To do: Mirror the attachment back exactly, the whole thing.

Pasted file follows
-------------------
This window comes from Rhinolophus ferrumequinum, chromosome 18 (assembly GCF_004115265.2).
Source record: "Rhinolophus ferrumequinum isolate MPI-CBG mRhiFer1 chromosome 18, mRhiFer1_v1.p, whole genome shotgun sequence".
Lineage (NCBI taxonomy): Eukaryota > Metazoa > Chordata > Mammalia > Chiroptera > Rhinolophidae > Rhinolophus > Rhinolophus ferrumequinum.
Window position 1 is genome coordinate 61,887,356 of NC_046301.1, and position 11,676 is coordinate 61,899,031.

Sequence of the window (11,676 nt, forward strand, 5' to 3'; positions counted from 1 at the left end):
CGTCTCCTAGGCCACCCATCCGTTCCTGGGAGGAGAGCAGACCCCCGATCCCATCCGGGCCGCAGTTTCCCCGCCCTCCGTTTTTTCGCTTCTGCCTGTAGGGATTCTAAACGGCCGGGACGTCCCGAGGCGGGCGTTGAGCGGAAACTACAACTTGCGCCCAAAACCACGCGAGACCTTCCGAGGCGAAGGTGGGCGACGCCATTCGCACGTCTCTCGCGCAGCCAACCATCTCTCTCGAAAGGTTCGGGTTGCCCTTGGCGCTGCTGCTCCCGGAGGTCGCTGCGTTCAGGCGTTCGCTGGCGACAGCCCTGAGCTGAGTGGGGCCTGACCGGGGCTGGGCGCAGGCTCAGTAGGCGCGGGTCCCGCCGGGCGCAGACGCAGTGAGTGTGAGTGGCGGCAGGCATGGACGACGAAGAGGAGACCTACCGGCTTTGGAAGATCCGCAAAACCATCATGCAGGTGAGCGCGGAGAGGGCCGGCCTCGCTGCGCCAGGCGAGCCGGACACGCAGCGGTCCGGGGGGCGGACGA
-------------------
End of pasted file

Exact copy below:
This window comes from Rhinolophus ferrumequinum, chromosome 18 (assembly GCF_004115265.2).
Source record: "Rhinolophus ferrumequinum isolate MPI-CBG mRhiFer1 chromosome 18, mRhiFer1_v1.p, whole genome shotgun sequence".
Lineage (NCBI taxonomy): Eukaryota > Metazoa > Chordata > Mammalia > Chiroptera > Rhinolophidae > Rhinolophus > Rhinolophus ferrumequinum.
Window position 1 is genome coordinate 61,887,356 of NC_046301.1, and position 11,676 is coordinate 61,899,031.

Sequence of the window (11,676 nt, forward strand, 5' to 3'; positions counted from 1 at the left end):
CGTCTCCTAGGCCACCCATCCGTTCCTGGGAGGAGAGCAGACCCCCGATCCCATCCGGGCCGCAGTTTCCCCGCCCTCCGTTTTTTCGCTTCTGCCTGTAGGGATTCTAAACGGCCGGGACGTCCCGAGGCGGGCGTTGAGCGGAAACTACAACTTGCGCCCAAAACCACGCGAGACCTTCCGAGGCGAAGGTGGGCGACGCCATTCGCACGTCTCTCGCGCAGCCAACCATCTCTCTCGAAAGGTTCGGGTTGCCCTTGGCGCTGCTGCTCCCGGAGGTCGCTGCGTTCAGGCGTTCGCTGGCGACAGCCCTGAGCTGAGTGGGGCCTGACCGGGGCTGGGCGCAGGCTCAGTAGGCGCGGGTCCCGCCGGGCGCAGACGCAGTGAGTGTGAGTGGCGGCAGGCATGGACGACGAAGAGGAGACCTACCGGCTTTGGAAGATCCGCAAAACCATCATGCAGGTGAGCGCGGAGAGGGCCGGCCTCGCTGCGCCAGGCGAGCCGGACACGCAGCGGTCCGGGGGGCGGACGA